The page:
Less frequently used tests include:

  • Anti-endomysial antibodies – antibodies produced in response to continuing injury to the intestinal lining; tTg was discovered to be the chemical detected in this test. Anti-EMA antibodies of the IgA class are found in nearly 100% of persons with active celiac disease and 70% of people with dermatitis herpetiformis. Because the test is more difficult to perform and interpret than anti-tTg, it is utilized less frequently.
  • Anti-reticulin antibody test — not as specific or sensitive as the other autoantibodies; it's identified in roughly 60% of celiac disease patients and 25% of dermatitis herpetiformis patients; it's rarely requested.
  • A biopsy of the small intestine is used to confirm a diagnosis of celiac disease by looking for damage to the intestinal villi. Due to the invasive nature and high expense of a biopsy, antibody tests are frequently used to identify persons with a high risk of celiac disease.

Other tests may be conducted to establish the severity of the disease and the extent of any consequences that may occur, such as malnutrition, malabsorption, and organ involvement. Examples of tests include:

  • Anti-F-actin — A positive result may suggest greater intestine damage if a person has been diagnosed with celiac disease and a health practitioner wants to assess the severity of intestinal damage.
  • CBC to rule out anemia
  • ESR is used to assess inflammation.
  • CRP is used to assess inflammation.
  • CMP is used to check electrolyte, protein, and calcium levels, as well as the kidney and liver's health.
  • Vitamin D, B12, and folate are used to assess vitamin deficiency.
  • To detect iron shortage, doctors use iron, iron binding capacity, or transferrin, and ferritin.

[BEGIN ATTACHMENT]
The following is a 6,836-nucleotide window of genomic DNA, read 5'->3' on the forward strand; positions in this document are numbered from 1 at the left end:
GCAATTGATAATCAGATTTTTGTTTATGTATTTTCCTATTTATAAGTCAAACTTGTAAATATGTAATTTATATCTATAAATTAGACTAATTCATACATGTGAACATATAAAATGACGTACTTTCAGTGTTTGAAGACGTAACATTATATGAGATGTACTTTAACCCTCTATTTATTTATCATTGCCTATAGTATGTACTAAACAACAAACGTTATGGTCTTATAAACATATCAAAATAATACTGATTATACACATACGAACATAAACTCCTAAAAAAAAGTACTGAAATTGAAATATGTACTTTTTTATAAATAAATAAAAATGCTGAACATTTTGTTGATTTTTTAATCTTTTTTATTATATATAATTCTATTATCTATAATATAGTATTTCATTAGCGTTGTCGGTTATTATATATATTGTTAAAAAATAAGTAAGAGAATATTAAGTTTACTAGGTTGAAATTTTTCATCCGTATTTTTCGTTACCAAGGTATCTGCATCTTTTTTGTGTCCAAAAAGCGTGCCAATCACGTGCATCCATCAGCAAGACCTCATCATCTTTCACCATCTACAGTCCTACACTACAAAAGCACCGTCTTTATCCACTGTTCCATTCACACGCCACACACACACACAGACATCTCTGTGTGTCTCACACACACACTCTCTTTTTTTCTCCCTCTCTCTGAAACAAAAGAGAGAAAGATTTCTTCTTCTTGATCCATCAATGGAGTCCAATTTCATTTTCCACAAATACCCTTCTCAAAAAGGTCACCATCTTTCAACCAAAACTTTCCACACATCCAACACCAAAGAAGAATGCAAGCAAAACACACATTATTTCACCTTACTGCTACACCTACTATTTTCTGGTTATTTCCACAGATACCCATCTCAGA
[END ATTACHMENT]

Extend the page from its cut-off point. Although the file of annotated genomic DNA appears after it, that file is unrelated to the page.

• Stool fat is used to assess malabsorption.

Because celiac disease patients may also have lactose intolerance, celiac disease testing may be combined with other intolerance and allergy testing.

What do my Celiac Disease panel test results mean?

An intestinal biopsy is usually performed after all positive and ambiguous celiac disease testing. Celiac disease is diagnosed definitively with a biopsy.

When a person with celiac disease avoids gluten from his or her diet, autoantibody levels should decrease. If they don't go down and the symptoms don't go away, there could be hidden gluten in the diet that hasn't been eliminated, or the person could have one of the uncommon kinds of celiac disease that is resistant to dietary adjustments. Rising levels of autoantibodies suggest noncompliance with a gluten-free diet when celiac disease tests are used to track progress.

Celiac disease tests may be negative if the person being tested has not consumed gluten for several weeks to months prior to the test. If the doctor suspects celiac disease, he or she may administer a gluten challenge, which involves introducing gluten into the patient's diet for several weeks or months to see if symptoms reappear. Celiac disease tests may be redone at that time, or a biopsy may be performed to look for damage to the villi in the intestine.

We advise having your results reviewed by a licensed medical healthcare professional for proper interpretation of your results.

The following is a list of what is included in the item above. Click the test(s) below to view what biomarkers are measured along with an explanation of what the biomarker is measuring.

Also known as: Celiac Panel

Immunoglobulin A

Interpretation

Tissue Transglutaminase

Tissue Transglutaminase

*Process times are an estimate and are not guaranteed. The lab may need additional time due to weather, holidays, confirmation/repeat testing, or equipment maintenance.